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Psychology 1000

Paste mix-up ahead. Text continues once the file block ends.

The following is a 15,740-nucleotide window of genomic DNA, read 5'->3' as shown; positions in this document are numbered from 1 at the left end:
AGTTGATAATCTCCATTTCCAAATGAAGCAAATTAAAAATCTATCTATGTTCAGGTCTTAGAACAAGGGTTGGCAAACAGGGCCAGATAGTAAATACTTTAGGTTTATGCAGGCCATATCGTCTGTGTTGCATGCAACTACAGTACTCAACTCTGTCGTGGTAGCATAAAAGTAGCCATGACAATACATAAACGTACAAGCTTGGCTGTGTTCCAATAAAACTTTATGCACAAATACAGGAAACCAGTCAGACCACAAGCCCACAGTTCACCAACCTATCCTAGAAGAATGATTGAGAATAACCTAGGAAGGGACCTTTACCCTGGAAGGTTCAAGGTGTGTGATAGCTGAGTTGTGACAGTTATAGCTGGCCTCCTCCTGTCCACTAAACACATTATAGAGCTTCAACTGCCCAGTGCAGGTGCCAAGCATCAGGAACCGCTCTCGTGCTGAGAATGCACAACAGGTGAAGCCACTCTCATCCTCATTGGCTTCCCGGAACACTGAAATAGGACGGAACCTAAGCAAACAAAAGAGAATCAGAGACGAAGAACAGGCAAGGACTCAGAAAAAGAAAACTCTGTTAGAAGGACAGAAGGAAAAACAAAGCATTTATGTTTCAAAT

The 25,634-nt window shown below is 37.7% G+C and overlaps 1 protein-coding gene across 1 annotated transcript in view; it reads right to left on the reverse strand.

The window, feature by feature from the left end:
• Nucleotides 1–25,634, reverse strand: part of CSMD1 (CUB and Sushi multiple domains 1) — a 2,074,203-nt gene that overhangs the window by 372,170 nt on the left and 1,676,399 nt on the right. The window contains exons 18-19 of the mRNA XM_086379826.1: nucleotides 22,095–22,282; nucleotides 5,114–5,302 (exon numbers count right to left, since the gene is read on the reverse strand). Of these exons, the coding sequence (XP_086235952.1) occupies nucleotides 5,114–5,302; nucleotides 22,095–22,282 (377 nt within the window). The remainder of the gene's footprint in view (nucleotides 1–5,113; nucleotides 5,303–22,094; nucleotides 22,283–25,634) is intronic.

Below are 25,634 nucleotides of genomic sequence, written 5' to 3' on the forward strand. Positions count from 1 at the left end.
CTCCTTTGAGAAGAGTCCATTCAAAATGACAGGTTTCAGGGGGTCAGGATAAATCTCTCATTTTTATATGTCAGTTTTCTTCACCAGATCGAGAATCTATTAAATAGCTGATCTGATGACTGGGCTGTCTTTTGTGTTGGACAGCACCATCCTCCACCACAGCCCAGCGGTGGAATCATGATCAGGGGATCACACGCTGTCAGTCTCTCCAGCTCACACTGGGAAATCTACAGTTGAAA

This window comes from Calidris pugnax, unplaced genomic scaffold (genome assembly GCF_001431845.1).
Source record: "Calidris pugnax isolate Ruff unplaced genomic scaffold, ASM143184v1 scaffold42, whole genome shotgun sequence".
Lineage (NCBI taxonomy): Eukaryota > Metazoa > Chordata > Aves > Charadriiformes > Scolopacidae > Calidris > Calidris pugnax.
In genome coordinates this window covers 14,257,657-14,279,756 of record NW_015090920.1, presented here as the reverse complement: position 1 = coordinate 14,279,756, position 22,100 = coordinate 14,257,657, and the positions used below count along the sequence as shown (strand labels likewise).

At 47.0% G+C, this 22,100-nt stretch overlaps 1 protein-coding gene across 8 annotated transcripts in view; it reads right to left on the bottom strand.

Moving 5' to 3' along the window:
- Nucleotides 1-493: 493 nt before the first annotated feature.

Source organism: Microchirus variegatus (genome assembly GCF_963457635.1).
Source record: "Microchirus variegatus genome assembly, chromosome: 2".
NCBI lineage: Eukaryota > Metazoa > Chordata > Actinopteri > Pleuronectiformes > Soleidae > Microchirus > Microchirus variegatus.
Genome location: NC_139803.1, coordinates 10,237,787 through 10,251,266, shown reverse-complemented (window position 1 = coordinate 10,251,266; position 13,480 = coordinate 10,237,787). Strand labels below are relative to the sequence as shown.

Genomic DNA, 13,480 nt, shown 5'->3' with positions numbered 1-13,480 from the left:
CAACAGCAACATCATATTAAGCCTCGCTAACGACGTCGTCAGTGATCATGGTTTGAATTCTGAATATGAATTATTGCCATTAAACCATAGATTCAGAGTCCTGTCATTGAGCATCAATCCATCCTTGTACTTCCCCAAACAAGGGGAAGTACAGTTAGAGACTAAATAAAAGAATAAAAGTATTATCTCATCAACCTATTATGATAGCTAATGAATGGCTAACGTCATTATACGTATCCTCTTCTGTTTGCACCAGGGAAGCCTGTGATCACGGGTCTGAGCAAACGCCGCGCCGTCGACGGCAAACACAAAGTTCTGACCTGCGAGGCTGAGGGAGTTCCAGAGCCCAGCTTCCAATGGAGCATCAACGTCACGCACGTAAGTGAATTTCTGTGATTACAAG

9/13/2011 7:55:00 AM Psych reading Pgs. 2-19 Psychology: scientific study of behaviour and the mind Behaviour: actions and responses that we can directly observe Mind: internal states and processes, such as thoughts and feeling that cannot be seen directly and that must be inferred from observable, measurable responses Clinical psychology: the study and treatment of mental disorders Cognitive psychology: the study of mental processes, especially from a model that views the mind as an information processor Biopsychology: focuses on the biological underpinnings of behaviour Developmental psychology: human physical, psychological, and social development across the lifespan. Experimental psychology: basic processes like learning, sensory system, perception, and motivational states Industrial organizational psychology: examines peoples behaviour in the workplace Personality psychology: study of human personality Social psychology: examine people‟s thoughts, feelings, and behaviour pertaining to the social world Structuralism: the analysis of the mind in terms of is basic elements Functionalism: psychology should study the functions of consciousness rather than its structure Difference between the two: Consider your hands, a structuralist would try to explain their movement by studying how muscles, tendons and bones operate. A functionalist would ask why we had hands and how they help us adapt to the environment. Psychodynamic perspective: searches for the causes of behaviour within the inner workings of our personality emphasizing the role of unconscious processes Psychoanalysis: the analysis of internal and primarily unconscious psychological forces Behavioral perspective: focuses on the role of the external environment in governing our actions Behaviourism: a school of thought that emphasizes environmental control of behaviour through learning Cognitive behaviourism: learning experiences and the environment affect our behaviour by giving us the information we need to behave effectively Humanistic perspective: emphasizes free will, personal growth, and the attempt to find meaning in one‟s existence Self-actualization: the reaching of one‟s individual potential Positive psychology movement: emphasizes the study of human strengths, fulfillment, and optimal living Cognitive perspective: examines the nature of the mind and how mental processes influence behaviour Gestalt psychology: examined how the mind organizes elements of experience into a unified or “whole” perception Cognitive neuroscience: uses sophisticated electrical recording and brain- imaging techniques to examine brain activity while people engage in cognitive tasks Sociocultural perspective: examines how the social environment and cultural learning influence our behaviour, thoughts, and feelings. Cultural psychology: explores how culture is transmitted to its members and examines psychological similarities and differences among people from diverse cultures. Biological perspective: examines how brain processes and other bodily functions regulate behaviour Behavioural neuroscience: examines brain processes and other physiological functions that underlie our behaviour, sensory experiences, emotions, and thoughts. Neurotransmitters: chemicals released by nerve cells that allow them to communicate with one another Behaviour genetics: the study of how behavioural tendencies are influenced by genetic factors Natural selection: if an inherited trait gives certain members an advantage over others, these members will be more likely to survive and pass on these characteristics to their offspring Evolutionary psychology: seeks to explain how evolution shaped modern human behaviour Sociobiology: complex social behaviours are also built into the human species as products of evolution Psychology‟s goals to describe how people and other animals behave to explain and understand the causes of these behaviours to predict how people and animals will behave under certain conditions to influence and control behaviour through knowledge and control of its causes to enhance human welfare The six major perspectives on human behaviour (pg 24) Psychodynamic Behavioural Humanistic Cognitive Sociocultural Biological Psychology‟s two earliest schools of thought Structuralism Functionalism Depression genetic factors usually involved related to biochemical factors and sleep/wakefulness rhythms in the brain may have experienced a loss or abuse during childhood reaction to a non-rewarding environment women are about twice as likely as men to feel depressed in Western nations Summary psychology is empirical (relies on observation rather than intuition) our experience of the world is subjective behaviour is determined by multiple causal factors nature and nurture combine to shape our behaviour and influence each other psychological capacities have evolved over time cultural environments affect behavioural and mental processes to understand behaviour we move between environmental, biological and psychological reasoning Diffusion of responsibility: a psychological state in which each person feels decreased personal responsibility for intervening Self report measures: ask people to report on their own knowledge, beliefs, feelings, experiences, or behaviour. Social desirability bias: the tendency to respond in a socially acceptable manner rather than according to how one truly feels or believes Descriptive research: seeks to identify how humans and other animals behave, particularly in natural settings Case study: in depth analysis of an individual, a group, or event Naturalistic observation: researcher obvserves behaviour as it occurs in a natural setting Chapter 3 9/13/2011 7:55:00 AM Neurons: nerve cells linked together in circuits Dendrites: branchlike fibers emerging from the cell body, collect messages from neighbouring neurons and send them to cell body, input side of a neuron Axon: conducts electrical impulses away from the cell body to other neurons, muscles, or glands Glial cells: surround neurons and hold them in place, make nutrient chemicals that neurons need , absorb toxins and waste materials that might damage neurons Blood brain barrier: prevents substances from entering the brain Action potential: sudden reversal in the neuron‟s membrane voltage, during which the membrane voltage moves from -70 millivolts (inside) to +40 millivolts Depolarization: shift from negative to positive voltage Absolute refractory period: impulse passes a point along the axon and after there is a recovery period as K+ ions flow out of the interior All or none law: action potentials occur at a uniform and maximum intensity or do not occur at all Graded potentials: changes in the negative resting potential that do no reach the -50 millivolts action potential threshold Myelin sheath: fatty, whitish insulation layer covering axons that transmit information through the brain and spinal cord Synapse: functional connection between a neuron and its target Synaptic cleft: tiny space between the axon terminal of one neuron and the dendrite of the next neuron Neurotransmitters: chemical substances that carry messages across the synapse to either excite other neurons or inhibit their firing, if they create depolarization they‟re called “excitatory transmitters” Synaptic vesicles: chambers in which molecules are stored (in neuron) Receptor sites: large protein molecules embedded in the receiving neuron‟s cell membrane Reuptake: transmitter molecules are reabsorbed into the presynaptic axon terminal Acetylcholine (ACh): neurotransmitter involved in memory and muscle activity (under produced ACh is a factor in Alzheimer‟s) Dopamine: controls motivation, reward, feelings of pleasure, voluntary motor control, control of thought processes Serotonin: neurotransmitter that influences mood, eating, sleep, and sexual behaviour Endorphins: reduce pain and increase feelings of well being Neuromodulators: more widespread and generalized influence on synaptic transmission Agonist: a drug that increases the activity of a neurotransmitter Antagonist: a drunk that inhibits or decreases the action of a neurotransmitter Sensory neurons: carry input messages from the sense organs to the spinal cord and brain Motor neurons: transmit output impulses from the brain and spinal cord to the body‟s muscles and organs Interneurons: outnumber sensory and motor, perform connective or associative functions within the nervous system Central nervous system: consisting of all the neurons in the brain and spinal cord Peripheral nervous system: composed of all the neurons that connect the central nervous system with the muscles, glands, and sensory receptors Somatic nervous system: consists of the sensory neurons that are specialized to transmit messages from the eyes, ears, and other sensory receptors, and motor neurons to get messages to muscles Sensory nerves: axons of sensory neurons that group together Motor nerves: motor neuron axons that group together Autonomic nervous system: controls the glands and the smooth involuntary muscles that form the heart, blood vessels, and the lining of stomach and intestines Sympathetic nervous system: an activation or arousal function, tends to act as a total unit (ex. Encountering a stressful situation, your heart will speed, pupils dialate, slow digestive system) Parasympathetic: more specific than sympathetic, slows down body processes and maintains or returns you to a state of rest (slows down heart rate) Homeostasis: parasympathetic and sympathetic work together to maintain equilibrium in internal organs Vertebrae: bones of spine Electroencephalogram (EEG): measure that taps the electrical activity of thousands of neurons in many parts of the brain Computerized axial tomography (CT) scans: uses x-ray technology to study brain structures, a highly focused beam of x-rays takes pictures of narrow slices of brain Positron emission tomography (PET) scans: measure brain activity, including metabolism, blood flow, and neurotransmitter activity Magnetic resonance imaging (MRI): combines CT and PET scans and can be used to study both brain structures and brain activity- creates images based on how atoms in living tissue respond to a magnetic pulse delivered by the device Cerebellum: concerned primarily with muscular movement coordination but also plays a role in certain types of learning and memory Medulla: plays an important role in vital body functions, such as heart rate and respiration, 3.8 cm long - neurons have 3 main parts: cell body (controls the vital processes of the cell), dendrites (receive nerve impulses from other neurons) , axon (conducts nerve impulses to adjacent neurons, muscles, and glands) - they generate electricity that creates nerve impulses - release chemicals - at rest, the neuron is said to be in a state of polarization - when a neuron is stimulated nearby sodium channels open up which flood inside the axon - humans have 300 impulse limit per second - neurons produce neurotransmitters - chemical communication: synthesis, storage, release, binding, and deactivation - neuron only has 1 axon, but thousands of dendrites - when a transmitter molecule attaches to the receptor site there is a chemical reaction - the reaction could excite the cell membrane by stimulating the inflow of positively charged ions - or could hyperpolarize membrane, stimulate ion channels to allow +charge to flow out and –charge to flow in, membrane potential becomes more negative - ex. When someone has a seizure large numbers of neurons fire off action potentials in runaway fashion - neurotransmitter molecules stick to the receptor until it is deactivated - deactivation: occurs when chemicals in the synaptic space break them down into chemical components, or reuptake - 100-150 transmitters in the brain - neurons are selective in the neurotransmitters that can stimulate them refer to chart on 79 +80 - 3 types of neurons carry out the system‟s input - peripheral nervous system is divided into somatic nervous system and the autonomic nervous system - nerves are called tracts inside the brain and spinal cord - autonomic nervous system consists of the sympathetic nervous system and the parasympathetic nervous system The Central Nervous System Spinal Cord - nerves usually enter and leave through the spinal cord - in an adult: usually 40-45 cm long and 2.5 cm in diameter - spinal cord‟s neurons produced by vertebrae - in the central portion it contains grey coloured neuron cell bodies and their interconnections - surrounding that are white myelinated axons that connect levels of the spinal cord with each other and higher centres of the brain - in the back side of the spinal cord are sensory nerves - motor nerves exit the spinal cord‟s front side - messages to and from the brain take longer than getting messages to the sensory nerves in the spinal cord Brain - 1.4 kilograms of protein, fat, and fluid - most active energy consumer of all organs - consumes 20% of oxygen in resting state - electrodes can be used to record and stimulate brain activity - divided into three major subdivisions- lowest and most primitive level of the brain the hindbrain, the midbrain above the hindbrain, and the forebrain - Hindbrain contains: medulla, the pons, and the cerebellum - Midbrain contains: sensory and motor neurons, sensory and motor tracts, reticular formation, ascending and descending reticular formation - Forebrain contains: two cerebral hemispheres, a number of subcotrical structires Brain stem - spinal cord enlarges to become brain stem - attached to brain stem is the other major portion of the hindbrain, the cerebellum Medulla: - plays an important role in vital body functions, such as heart rate and respiration, all sensory and motor nerve tracts coming up from the spinal cord and descending from the brain - left side of brain gets sensory in up from and exerts motor control over the right side of the body - the right side of the brain serves the left side of the body Pons - lies just above the medulla - serves as a bridge carrying nerve impulses between higher and lower levels of the nervous system - has a cluster of neurons that help to regulate sleep and are involved in dreaming - contains motor neurons that control the muscles and glands of the face and neck - help to control vital functions especially respiration Cerebellum - mini brain attached to rear or brain stem - consists mainly of grey cell bodies - concerned primarily with muscular movement coordination - plays a role in certain types of learning and memory - timing and coordination of motor movements depend on the cerebellum Midbrain - lies just above the hindbrain - contains clusters of sensory and motor neurons - also sensory and motor fibre tracts that connect higher and lower portions of the nervous system - sensory portion of the midbrain contains important relay centers for seeing and hearing - nerve impulses from the eyes and ears are organized and sent to forebrain structures involved in hearing and seeing - contains motor neurons controlling eye movement Reticular formation - acts as a kind of sentry - alerts higher centres of the brain that messages are coming and then either blocking those messages or allowing them to go forward - has an ascending part which sends alerts to higher regions of the brain - has a descending part which higher brain centres can either admit or block sensory input - big role in consciousness, sleep, and attention Forebrain - consists of two large cerebral hemispheres, left and right - wrap around the brain stem - outer portion has a thin covering (cortex) Thalamus - located above the midbrain - resembles small footballs - there is one in each cerebral hemisphere - sensory relay station - organizes inputs from sense organs and sends them to areas of brain - visual, auditory and body senses have major relay stations in the thalamus - nerve tracts from sensory receptors are sent to specific areas of thalamus Basal Ganglia - envelopes thalamus - five distinct structures - critical for voluntary motor control The hypothalamus - consists of tiny groups of neuron cell bodies that lie at the base of the brain above the roof of the mouth - plays a major role in controlling many different biological drives (sexual behaviour, temperature regulation, eating, drinking, aggression, expression of emotion) - has connections with the endocrine system (body‟s collection of hormone-producing glands) - responsible for keeping you alive The limbic system - set of structures lying deep in the cerebral hemispheres - shaped like a wishbone - important partnership with hypothalamus - helps to coordinate behaviours needed to satisfy motivational and emotional urges that arise in the hypothalamus and it is involved in memory - organizes into goal directed sequences Putaman - involved in Huntinsons and Parkinson‟s disease Hippocampus - part of the limbic system - involved in forming, storing and retrieving memories Amygdala - part of the limbic system - organizes emotional response patters (esp. aggression and fear) - can produce emotional responses without the higher centers of the brain knowing that we are emotionally aroused Nucleus accumbens - receives activated axons coming from neuron cell bodies in the midbrain Pineal gland - hormonal regulation Corpus collosum - connects 2 of the hemispheres together Cerebral cortex - two-thirds cm thick sheet of grey cells that form the outermost layer of the human brain - not essential for physical survival but essential for living - 75% of the cortex‟s total surface area lies within its fissures - one large fissure runs up the front and along the top of the brain - major fissure within each hemisphere divides the cerebrum into front and rear halves - central fissure separates the frontal and parietal lobes - the third fissures runs from front to rear along the side of the brain - separated into four lobes: frontal, parietal, occipital, temporal - frontal lobe controls speck and skeletal motor functions - parietal lobe governs body sensations - visual area is located in the occipital lobe at the back of the brain - messages from the auditory system are sent to a region in the top of the temporal lobe - ¾s of the cortex is not associated with sensory or motor functions, this is called association cortex, involves in mental processes such as thought, memory, and perception Motor cortex - controls the 600 or more muscles involved in voluntary body movements - lies at the rear of the frontal lobe adjacent to the central fissure - each hemisphere governs movement on the opposite side of the body Sensory cortex - Somatic sensory cortex: receives sensory input that gives rise to our sensations of heat, touch, cold, and our senses of body movement - Lies in the parietal lobe behind the motor cortex, separated from it by the large figure that divides the frontal lobe from the parietal lobe - Each side of the body sends sensory input to the opposite hemisphere - Feet are represented towards the top of the brain - Auditory area lies on the surface of the temporal lobe at the side of each hemisphere - Sensory area for vision lies at the rear of the occipital lobe - Messages from the visual receptor are translated into sight - neurons respond to particular aspects of the sensory stimulus - the sensory cortex is sensitive to experience Wernicke’s Area - in temporal lobe - involved in language comprehension Broca’s area - in frontal lobe - necessary for normal speech production - both areas normally work together when in conversation, they allow you to understand what the other person is saying and to express your own thoughts- works with motor cortex Association cortex - found within all lobes of the cerebral cortex - involved in the highest level of mental functions (perception, language, thought) - electrically stimulating them does not give rise to sensory experiences or motor responses - constitutes about 75% of the human cerebral cortex and accounts for humans cognitive abilities The frontal lobes - mass of cortex behind our eyes and forehead - 29% of the cortex - self-awareness, planning, initiative, responsibility - involved in emotional experience Pre-frontal cortex - located just behind the forehead - “executive functions” - goal setting, judgement, strategic planning, impulse control Corpus callosum - a neural bridge that acts as a major communication link between the two hemispheres and allows them to function as a single unit - lateralization: refers to the relatively greater localization of a function in one hemisphere or another - when Broca‟s or Wernicke‟s speech areas are damaged, the result is aphasia (the partial or total loss of the ability to communicate) - mental imagery, musical and artistic ability, perceiving and understanding spatial relationships are primarily right hemisphere functions - the right hemisphere does not have well developed language abilities - language is primarily a left brain function Neural plasticity: the ability of neurons to change in structure and function - brain is capable of plasticity earlier in life - when you are younger you have more synapses - environmental factors have an effect on brain development - when neurons die, surviving neurons can sprout enlarged dendritic networks and extend axons to form new synapses - neurons can increase the amount of neurotransmitter substance they release to they are more sensitive to simulation Chapter 4 9/13/2011 7:55:00 AM - heredity involves the passing on of specific organic factors Genotype: the specific genetic makeup of an individual Phenotype: the observable characteristics produced by that genetic endowment - genotypes are present and never change - phenotypes can be affected by other genes and the environment - eggs and sperm carry chromosomes Chromosomes: a tightly coiled molecule of DNA that is partly covered by protein Genes: units carried in the DNA portion of the chromosome, hereditary blueprint, (characteristics, potentials, limitations) - every cell in the body has 46 cells (except sex cells) - sex cells carry 23 chromosomes Zygote: new formed cell from egg and sperm - genes within chromosomes occur in pairs - offspring should receive one of each gene pair from each parent - every cell nucleus in the body contains the genetic code for your body Alleles: alternative form of a gene that produce different characteristics - when a gene is activated the cell produces a specific protein - genotype and phenotype are not identical because of dominant and recessive Dominant: the characteristic that the gene shows will be displayed Recessive: the characteristic will not show up unless the partner gene inherited from the other parent is also recessive Polygenic transmission: a number of gene pairs combine their influences to create a single phenotypic trait, magnifies the number of variations in a trait that can occur - humans have about 25000 genes Recombinant DNA procedures: researchers use certain enzymes to cut the long threadlike molecules of genetic DNA into pieces, combine them with DNA from another organism, such as a bacterium Gene knockout: alter a specific gene in a way that prevents it from carrying out its normal function - the probability of sharing any particular gene with one of your parents is 50% Heritability coefficient: how much of the variation in a characteristic within a population can be attributed to genetic differences, a way of estimating how much of that variation is attributable to genetic factors Concordance: Adoption study: a person who was adopted early in life is compared on some characteristic both with the biological parents and with the adoptive parents Identical twin: develop from the same zygote Fraternal twins: develop from different zygotes - the more gene people have in common the more similar they are in IQ - environment contribute significantly to intelligence Reaction range: the range of possibilities for a genetically influenced trait (the upper and lower limit) that the genetic code allows - individual inherits a range for potential intelligence - environmental effects determine where the person falls between those boundaries Five Factor Model - individual differences in personality can be accounted for by various traits 1. Extraversion-Introversion: sociable, outgoing vs. quiet, inhibited 2. Agreeableness: cooperation vs. uncooperative 3. Conscientiousness: dependable vs. undependable 4. Neuroticism: anxious vs. calm 5. Openness to experience: imaginative vs. lacking in intellectual curiosity - personality characteristics do not show as high a level of heritability factors as intelligence - Looking at differences in twins, research design: 1. Variation attributable to genetics factors, 2. Variation due to a shared family environment among those reared together, 3. Variation attributable to other factors such as unique experiences - Identical twins are more similar in personality traits than fraternal twins - Family environment has little influence on personality differences in the studies - In general, attitudes toward pres